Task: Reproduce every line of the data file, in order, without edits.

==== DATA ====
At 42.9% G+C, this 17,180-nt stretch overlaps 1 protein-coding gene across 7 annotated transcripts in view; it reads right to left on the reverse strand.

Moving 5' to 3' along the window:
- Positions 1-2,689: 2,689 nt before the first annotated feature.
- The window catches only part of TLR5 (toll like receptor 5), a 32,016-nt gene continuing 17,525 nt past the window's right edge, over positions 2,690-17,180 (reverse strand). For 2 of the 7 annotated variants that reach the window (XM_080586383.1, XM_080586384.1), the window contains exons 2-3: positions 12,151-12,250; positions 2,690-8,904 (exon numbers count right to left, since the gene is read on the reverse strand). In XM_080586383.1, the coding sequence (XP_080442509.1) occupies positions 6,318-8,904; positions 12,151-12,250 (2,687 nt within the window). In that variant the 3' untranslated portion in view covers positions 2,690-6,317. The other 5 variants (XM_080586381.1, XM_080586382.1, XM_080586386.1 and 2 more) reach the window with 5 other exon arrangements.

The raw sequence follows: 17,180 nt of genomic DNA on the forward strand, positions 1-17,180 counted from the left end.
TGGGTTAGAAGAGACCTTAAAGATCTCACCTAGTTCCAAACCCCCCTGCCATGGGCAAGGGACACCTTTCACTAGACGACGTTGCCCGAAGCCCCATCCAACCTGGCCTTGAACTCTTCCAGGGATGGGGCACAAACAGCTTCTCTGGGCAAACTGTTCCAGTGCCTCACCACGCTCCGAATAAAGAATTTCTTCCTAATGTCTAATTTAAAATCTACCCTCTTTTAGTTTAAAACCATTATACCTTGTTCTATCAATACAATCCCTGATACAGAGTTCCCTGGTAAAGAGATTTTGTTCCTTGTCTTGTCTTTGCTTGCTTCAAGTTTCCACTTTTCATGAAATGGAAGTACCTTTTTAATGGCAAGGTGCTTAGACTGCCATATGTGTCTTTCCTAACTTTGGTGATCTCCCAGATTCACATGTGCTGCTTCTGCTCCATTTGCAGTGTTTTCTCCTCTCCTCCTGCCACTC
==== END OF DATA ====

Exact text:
At 42.9% G+C, this 17,180-nt stretch overlaps 1 protein-coding gene across 7 annotated transcripts in view; it reads right to left on the reverse strand.

Moving 5' to 3' along the window:
- Positions 1-2,689: 2,689 nt before the first annotated feature.
- The window catches only part of TLR5 (toll like receptor 5), a 32,016-nt gene continuing 17,525 nt past the window's right edge, over positions 2,690-17,180 (reverse strand). For 2 of the 7 annotated variants that reach the window (XM_080586383.1, XM_080586384.1), the window contains exons 2-3: positions 12,151-12,250; positions 2,690-8,904 (exon numbers count right to left, since the gene is read on the reverse strand). In XM_080586383.1, the coding sequence (XP_080442509.1) occupies positions 6,318-8,904; positions 12,151-12,250 (2,687 nt within the window). In that variant the 3' untranslated portion in view covers positions 2,690-6,317. The other 5 variants (XM_080586381.1, XM_080586382.1, XM_080586386.1 and 2 more) reach the window with 5 other exon arrangements.

The raw sequence follows: 17,180 nt of genomic DNA on the forward strand, positions 1-17,180 counted from the left end.
TGGGTTAGAAGAGACCTTAAAGATCTCACCTAGTTCCAAACCCCCCTGCCATGGGCAAGGGACACCTTTCACTAGACGACGTTGCCCGAAGCCCCATCCAACCTGGCCTTGAACTCTTCCAGGGATGGGGCACAAACAGCTTCTCTGGGCAAACTGTTCCAGTGCCTCACCACGCTCCGAATAAAGAATTTCTTCCTAATGTCTAATTTAAAATCTACCCTCTTTTAGTTTAAAACCATTATACCTTGTTCTATCAATACAATCCCTGATACAGAGTTCCCTGGTAAAGAGATTTTGTTCCTTGTCTTGTCTTTGCTTGCTTCAAGTTTCCACTTTTCATGAAATGGAAGTACCTTTTTAATGGCAAGGTGCTTAGACTGCCATATGTGTCTTTCCTAACTTTGGTGATCTCCCAGATTCACATGTGCTGCTTCTGCTCCATTTGCAGTGTTTTCTCCTCTCCTCCTGCCACTC